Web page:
Providing music therapy for children with autism is beneficial
Providing music therapy for children with autism is beneficial. “What is exciting is that music is often ‘the thing’ that reaches a child with autism, and connects him or her to others,” states Dr. Tracy Richardson. “It is not just a way to shape or control ‘behaviors’ but it is a way to reach in to the essence of that child and say ‘Here I am! Let’s be together in the music!’”
According to Richardson, professor and director of Music Therapy at Saint Mary-of-the-Woods College, “Children with autism often have an affinity for music. A child might have a song that he sings to calm himself or perhaps he has a type of music (such as Disney songs) that he is drawn to. Because of this, music therapists have a natural and often non-threatening avenue for communication with that child. A child may sing words that she will not speak, which then is the start of communication between the child and music therapist. If I sing ‘Old MacDonald had a farm…. E I E I…’ the child may respond with ‘O’ (if this is a song she is familiar with). It takes little effort for her to respond, and the structure of the music makes it easy to do so.”
Dr. Blythe LaGasse has worked with children on the autism spectrum (ASD) for many years and also coordinates the Music Therapy program at Colorado State University. “Many persons on the autism spectrum show increased interest in musical stimuli, making music therapy an excellent tool to facilitate achieving their cognitive, social, communication, or motor goals,” she says.
Benefits of Music Therapy for Children with ASD
Music therapy is useful for:
- facilitating relationships, learning, self-expression, and communication.
- improving attention span, including gaining and maintaining attention.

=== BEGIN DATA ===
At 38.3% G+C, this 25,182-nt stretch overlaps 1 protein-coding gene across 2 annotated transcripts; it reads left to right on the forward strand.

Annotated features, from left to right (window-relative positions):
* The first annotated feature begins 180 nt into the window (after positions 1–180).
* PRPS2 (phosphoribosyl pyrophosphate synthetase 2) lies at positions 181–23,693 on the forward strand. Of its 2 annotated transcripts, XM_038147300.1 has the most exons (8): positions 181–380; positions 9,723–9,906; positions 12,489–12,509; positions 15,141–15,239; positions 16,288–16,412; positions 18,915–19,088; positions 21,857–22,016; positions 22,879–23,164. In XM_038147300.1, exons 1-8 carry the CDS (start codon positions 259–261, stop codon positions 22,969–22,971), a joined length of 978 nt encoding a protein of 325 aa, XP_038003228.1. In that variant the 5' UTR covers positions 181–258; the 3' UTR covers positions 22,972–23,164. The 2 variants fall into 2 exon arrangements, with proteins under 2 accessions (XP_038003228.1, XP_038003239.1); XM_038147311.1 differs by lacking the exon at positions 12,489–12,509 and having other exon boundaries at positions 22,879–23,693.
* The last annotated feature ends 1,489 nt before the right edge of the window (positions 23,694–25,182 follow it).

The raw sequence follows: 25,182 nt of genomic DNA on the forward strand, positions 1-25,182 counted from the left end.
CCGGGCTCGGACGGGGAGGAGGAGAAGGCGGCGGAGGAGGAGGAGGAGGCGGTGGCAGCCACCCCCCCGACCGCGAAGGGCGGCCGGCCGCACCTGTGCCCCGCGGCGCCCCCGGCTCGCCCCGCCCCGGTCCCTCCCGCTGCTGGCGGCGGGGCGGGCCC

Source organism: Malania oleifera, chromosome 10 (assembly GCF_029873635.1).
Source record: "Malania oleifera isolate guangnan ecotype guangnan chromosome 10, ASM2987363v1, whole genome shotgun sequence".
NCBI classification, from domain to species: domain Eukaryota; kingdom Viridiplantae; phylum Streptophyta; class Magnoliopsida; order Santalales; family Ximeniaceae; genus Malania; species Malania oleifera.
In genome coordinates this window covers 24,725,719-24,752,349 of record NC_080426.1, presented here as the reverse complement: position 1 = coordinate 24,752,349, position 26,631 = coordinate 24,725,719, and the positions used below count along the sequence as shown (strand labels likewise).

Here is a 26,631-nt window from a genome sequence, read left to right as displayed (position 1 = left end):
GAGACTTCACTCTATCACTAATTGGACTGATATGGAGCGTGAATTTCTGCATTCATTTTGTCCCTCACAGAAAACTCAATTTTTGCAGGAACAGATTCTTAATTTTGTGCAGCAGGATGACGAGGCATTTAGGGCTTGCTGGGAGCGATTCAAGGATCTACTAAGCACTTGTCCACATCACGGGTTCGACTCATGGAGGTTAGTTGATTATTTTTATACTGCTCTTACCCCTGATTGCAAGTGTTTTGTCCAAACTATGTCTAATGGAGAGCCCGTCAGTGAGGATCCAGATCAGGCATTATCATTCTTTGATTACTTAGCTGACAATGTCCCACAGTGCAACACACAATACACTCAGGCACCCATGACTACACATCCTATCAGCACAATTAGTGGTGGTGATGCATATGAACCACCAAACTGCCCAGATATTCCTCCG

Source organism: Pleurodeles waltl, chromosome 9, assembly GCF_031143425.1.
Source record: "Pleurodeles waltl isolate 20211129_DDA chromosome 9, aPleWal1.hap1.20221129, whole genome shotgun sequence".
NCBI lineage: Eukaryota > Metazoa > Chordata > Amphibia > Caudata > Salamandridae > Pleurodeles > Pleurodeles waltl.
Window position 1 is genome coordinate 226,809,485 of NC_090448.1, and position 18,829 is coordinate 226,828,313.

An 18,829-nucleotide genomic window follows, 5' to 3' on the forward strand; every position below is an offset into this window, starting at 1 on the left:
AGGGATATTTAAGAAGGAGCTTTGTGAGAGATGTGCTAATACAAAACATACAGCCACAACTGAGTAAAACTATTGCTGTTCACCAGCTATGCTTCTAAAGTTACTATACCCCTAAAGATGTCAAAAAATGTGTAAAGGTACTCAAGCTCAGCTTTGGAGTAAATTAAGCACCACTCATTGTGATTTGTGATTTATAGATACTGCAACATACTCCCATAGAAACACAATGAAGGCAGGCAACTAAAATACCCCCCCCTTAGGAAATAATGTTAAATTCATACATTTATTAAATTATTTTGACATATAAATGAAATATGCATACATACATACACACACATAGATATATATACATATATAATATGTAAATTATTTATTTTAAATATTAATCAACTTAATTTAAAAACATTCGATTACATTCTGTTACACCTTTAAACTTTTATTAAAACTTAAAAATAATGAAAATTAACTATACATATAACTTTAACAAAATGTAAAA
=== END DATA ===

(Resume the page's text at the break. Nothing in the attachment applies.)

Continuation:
- helping children learn to follow directions.
- helping children learn to express feelings appropriately, including instances where verbal language isn’t used.
- facilitating social skills including sharing, interacting appropriately with other children, taking turns, and responding in an acceptable manner.
- encouraging motivation.
- improving verbal skills including rate, volume, and pacing of speech.
- * facilitating limit-setting.
- helping individuals process sensory information.
- building frustration tolerance including the ability to adjust to changes in routine.
- developing and improving gross motor skills such as directionality, balance, coordination, and walking.
- developing and improving fine motor skills including grasping, use of the wrist and fingers, and facial movements such as winking.
How long does it take to observe change? According to Brittany Neuser, a music therapist who graduated from Western Michigan University, “In some cases, benefits are immediately evident and in others, observable benefits may not emerge until after more long-term exposure to music therapy treatment.”
According to the American Music Therapy Association (AMTA), “People with autism spectrum disorder (ASD) often show a heightened interest and response to music, making it an excellent therapeutic tool for working with them… music can promote relatedness, relaxation, learning, and self-expression.”
Do you or someone you know have a child with autism that can benefit from music therapy? Call us or email us today to schedule a consultation.
https://majoringinmusic.com/music-therapy-for-children-with-autism/ Retrieve on March 4, 2019.